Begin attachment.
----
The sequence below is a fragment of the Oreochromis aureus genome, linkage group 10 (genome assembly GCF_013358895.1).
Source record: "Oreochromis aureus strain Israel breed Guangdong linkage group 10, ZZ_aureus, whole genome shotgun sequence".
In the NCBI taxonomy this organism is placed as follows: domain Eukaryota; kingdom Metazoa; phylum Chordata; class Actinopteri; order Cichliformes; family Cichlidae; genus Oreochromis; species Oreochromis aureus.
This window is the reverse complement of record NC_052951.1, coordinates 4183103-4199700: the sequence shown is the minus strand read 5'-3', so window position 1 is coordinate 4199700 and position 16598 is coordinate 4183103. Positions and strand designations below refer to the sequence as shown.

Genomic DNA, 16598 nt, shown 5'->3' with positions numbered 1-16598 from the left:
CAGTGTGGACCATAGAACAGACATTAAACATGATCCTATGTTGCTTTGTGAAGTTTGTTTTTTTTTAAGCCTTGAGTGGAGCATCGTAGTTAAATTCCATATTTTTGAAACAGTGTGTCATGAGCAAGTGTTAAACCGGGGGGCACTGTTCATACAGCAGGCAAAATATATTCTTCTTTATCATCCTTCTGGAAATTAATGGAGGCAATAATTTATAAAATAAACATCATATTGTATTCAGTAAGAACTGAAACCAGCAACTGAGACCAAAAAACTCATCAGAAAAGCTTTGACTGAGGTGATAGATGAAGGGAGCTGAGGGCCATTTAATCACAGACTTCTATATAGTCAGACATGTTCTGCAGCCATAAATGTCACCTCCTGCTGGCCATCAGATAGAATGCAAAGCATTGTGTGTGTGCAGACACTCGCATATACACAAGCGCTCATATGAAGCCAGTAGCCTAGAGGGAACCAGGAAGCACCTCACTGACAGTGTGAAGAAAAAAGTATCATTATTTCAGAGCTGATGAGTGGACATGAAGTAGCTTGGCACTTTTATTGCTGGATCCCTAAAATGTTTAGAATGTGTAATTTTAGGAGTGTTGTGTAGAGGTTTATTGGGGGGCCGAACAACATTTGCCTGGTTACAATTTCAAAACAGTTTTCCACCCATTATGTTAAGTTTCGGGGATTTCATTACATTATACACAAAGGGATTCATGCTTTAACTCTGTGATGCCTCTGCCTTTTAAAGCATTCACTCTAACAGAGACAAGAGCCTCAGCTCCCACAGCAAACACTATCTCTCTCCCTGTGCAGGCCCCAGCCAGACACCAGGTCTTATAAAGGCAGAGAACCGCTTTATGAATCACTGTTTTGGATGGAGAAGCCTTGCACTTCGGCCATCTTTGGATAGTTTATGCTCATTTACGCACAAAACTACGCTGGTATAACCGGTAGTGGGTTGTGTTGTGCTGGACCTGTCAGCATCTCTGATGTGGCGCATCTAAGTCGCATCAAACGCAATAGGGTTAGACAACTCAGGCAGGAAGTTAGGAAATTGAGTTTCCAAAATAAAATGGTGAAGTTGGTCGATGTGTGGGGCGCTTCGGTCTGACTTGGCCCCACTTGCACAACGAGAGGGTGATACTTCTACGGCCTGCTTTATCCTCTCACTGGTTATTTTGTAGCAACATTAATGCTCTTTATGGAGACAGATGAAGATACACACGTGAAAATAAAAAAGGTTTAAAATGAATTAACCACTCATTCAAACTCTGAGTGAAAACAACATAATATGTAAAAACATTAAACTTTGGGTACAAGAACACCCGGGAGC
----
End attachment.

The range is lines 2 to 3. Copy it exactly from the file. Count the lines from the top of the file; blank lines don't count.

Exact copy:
Source record: "Oreochromis aureus strain Israel breed Guangdong linkage group 10, ZZ_aureus, whole genome shotgun sequence".
In the NCBI taxonomy this organism is placed as follows: domain Eukaryota; kingdom Metazoa; phylum Chordata; class Actinopteri; order Cichliformes; family Cichlidae; genus Oreochromis; species Oreochromis aureus.